[1] point out that significant improvement for the QoS             Precision means the QoS specification should an-
model should be made to supply a realistic solution               swer the question when, which, where, what and
to DAML-S’ users. One current limitation of DAML-S’               how the specification should be evaluated against
QoS model is that it does not provide a detailed set              the Web Service[12]. Flexibility should allow the
of classes and properties to represent quality of service         specification to design customized metrics for di-
metrics. The QoS model needs to be extended to al-                verse Web Services to meet their varieties. These
low a precise characterization of each dimension. This            will be discussed further in section 4.
is an important motivation of our current work for the          • The QoS requirements should associate with the
QoS Ontology.                                                     Web service as defined in the DAML-S’ service
                                                                  profile. Since the Object Oriented Design prin-
3. Design Principle                                               ciple is widely accepted in the software develop-
                                                                  ment community, Object Oriented QoS specifica-
   DAML-QoS[16] is designed as a compliment Ontol-                tion is chosen for the specification. When the de-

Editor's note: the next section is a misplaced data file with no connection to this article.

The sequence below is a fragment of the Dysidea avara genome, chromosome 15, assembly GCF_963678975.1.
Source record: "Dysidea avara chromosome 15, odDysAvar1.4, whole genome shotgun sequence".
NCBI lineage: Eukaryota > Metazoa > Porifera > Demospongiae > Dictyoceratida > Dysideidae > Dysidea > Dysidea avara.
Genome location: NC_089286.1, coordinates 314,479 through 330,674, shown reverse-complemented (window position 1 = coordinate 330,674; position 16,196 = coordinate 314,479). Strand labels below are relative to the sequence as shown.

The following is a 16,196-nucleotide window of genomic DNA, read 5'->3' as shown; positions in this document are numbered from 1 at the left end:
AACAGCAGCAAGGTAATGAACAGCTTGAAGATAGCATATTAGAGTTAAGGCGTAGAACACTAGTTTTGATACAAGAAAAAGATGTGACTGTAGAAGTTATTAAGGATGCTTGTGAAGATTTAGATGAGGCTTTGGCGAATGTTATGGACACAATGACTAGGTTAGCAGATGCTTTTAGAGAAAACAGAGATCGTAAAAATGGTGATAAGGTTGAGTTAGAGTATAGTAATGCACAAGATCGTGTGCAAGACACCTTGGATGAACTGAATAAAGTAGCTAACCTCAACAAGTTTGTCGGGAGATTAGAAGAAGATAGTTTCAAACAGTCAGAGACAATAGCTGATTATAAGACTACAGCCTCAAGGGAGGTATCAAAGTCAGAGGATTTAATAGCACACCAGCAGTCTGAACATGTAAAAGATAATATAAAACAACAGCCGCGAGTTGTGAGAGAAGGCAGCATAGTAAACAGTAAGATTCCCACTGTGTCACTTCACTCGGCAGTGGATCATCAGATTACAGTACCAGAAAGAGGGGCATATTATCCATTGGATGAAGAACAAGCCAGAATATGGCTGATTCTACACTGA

ogy to provide additional QoS information for DAML-               velopers know the super interface’s QoS require-
S. It mainly deals with the non-functional aspect of the          ments, a natural way is to add the specific QoS
system. It contains three layers: the QoS profile layer            constraints in the inherited interface and utilize
    all inherited QoS constraints described in the su-
    per interface.
                                                                                       M etric
  • The automatic validation of the specification is                              AtomicM etric                           M etric
    important for large projects. Otherwise it is too                           ComplexM etric                           M etric
    costly to determine correctness of the specifica-
    tion manually. In our system, the syntax correct-         The Metric class is a common superclass for all met-
    ness is check by the Ontology parser. The seman-       rics. It defines some general properties for each metrics.
    tic correctness is checked by the reasoner accord-     The Metric class has related properties hasUnit, value,
    ing to the specification’s semantics.                   windowSize, and pushPoint. hasUnit property defines
  • Clear definition of the metrics is the premise for      the unit information of the metric. value property is
    measurement. The number of different SLA met-           used to initialize the measurement handler’s data regis-
    rics that can be defined for a service is potentially   ter when the measurement starts. windowSize describes